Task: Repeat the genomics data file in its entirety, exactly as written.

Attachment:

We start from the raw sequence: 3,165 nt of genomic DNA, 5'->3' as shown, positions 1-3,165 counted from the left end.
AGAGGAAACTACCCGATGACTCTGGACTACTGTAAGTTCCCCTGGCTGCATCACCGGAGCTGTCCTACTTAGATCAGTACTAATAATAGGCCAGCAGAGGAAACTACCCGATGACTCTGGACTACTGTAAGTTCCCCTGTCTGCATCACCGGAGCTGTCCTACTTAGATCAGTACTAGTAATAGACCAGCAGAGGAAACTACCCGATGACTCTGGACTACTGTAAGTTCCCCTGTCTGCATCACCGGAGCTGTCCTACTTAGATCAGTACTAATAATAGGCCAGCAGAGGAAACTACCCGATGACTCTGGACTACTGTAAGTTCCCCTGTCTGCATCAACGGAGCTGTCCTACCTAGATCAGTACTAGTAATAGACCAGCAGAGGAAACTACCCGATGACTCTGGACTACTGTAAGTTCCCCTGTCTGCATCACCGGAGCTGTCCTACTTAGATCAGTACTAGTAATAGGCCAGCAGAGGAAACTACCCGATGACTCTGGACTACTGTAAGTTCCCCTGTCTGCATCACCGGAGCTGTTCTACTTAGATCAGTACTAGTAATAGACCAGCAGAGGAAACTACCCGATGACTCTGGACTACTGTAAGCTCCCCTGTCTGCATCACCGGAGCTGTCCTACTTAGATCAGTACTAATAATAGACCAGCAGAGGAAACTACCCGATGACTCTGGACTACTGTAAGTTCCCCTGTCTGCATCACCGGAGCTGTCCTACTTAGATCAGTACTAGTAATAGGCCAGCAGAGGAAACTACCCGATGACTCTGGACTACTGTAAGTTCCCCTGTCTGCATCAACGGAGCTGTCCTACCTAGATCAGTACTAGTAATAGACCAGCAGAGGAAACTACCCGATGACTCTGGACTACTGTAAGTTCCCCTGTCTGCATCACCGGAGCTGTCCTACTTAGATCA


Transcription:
We start from the raw sequence: 3,165 nt of genomic DNA, 5'->3' as shown, positions 1-3,165 counted from the left end.
AGAGGAAACTACCCGATGACTCTGGACTACTGTAAGTTCCCCTGGCTGCATCACCGGAGCTGTCCTACTTAGATCAGTACTAATAATAGGCCAGCAGAGGAAACTACCCGATGACTCTGGACTACTGTAAGTTCCCCTGTCTGCATCACCGGAGCTGTCCTACTTAGATCAGTACTAGTAATAGACCAGCAGAGGAAACTACCCGATGACTCTGGACTACTGTAAGTTCCCCTGTCTGCATCACCGGAGCTGTCCTACTTAGATCAGTACTAATAATAGGCCAGCAGAGGAAACTACCCGATGACTCTGGACTACTGTAAGTTCCCCTGTCTGCATCAACGGAGCTGTCCTACCTAGATCAGTACTAGTAATAGACCAGCAGAGGAAACTACCCGATGACTCTGGACTACTGTAAGTTCCCCTGTCTGCATCACCGGAGCTGTCCTACTTAGATCAGTACTAGTAATAGGCCAGCAGAGGAAACTACCCGATGACTCTGGACTACTGTAAGTTCCCCTGTCTGCATCACCGGAGCTGTTCTACTTAGATCAGTACTAGTAATAGACCAGCAGAGGAAACTACCCGATGACTCTGGACTACTGTAAGCTCCCCTGTCTGCATCACCGGAGCTGTCCTACTTAGATCAGTACTAATAATAGACCAGCAGAGGAAACTACCCGATGACTCTGGACTACTGTAAGTTCCCCTGTCTGCATCACCGGAGCTGTCCTACTTAGATCAGTACTAGTAATAGGCCAGCAGAGGAAACTACCCGATGACTCTGGACTACTGTAAGTTCCCCTGTCTGCATCAACGGAGCTGTCCTACCTAGATCAGTACTAGTAATAGACCAGCAGAGGAAACTACCCGATGACTCTGGACTACTGTAAGTTCCCCTGTCTGCATCACCGGAGCTGTCCTACTTAGATCA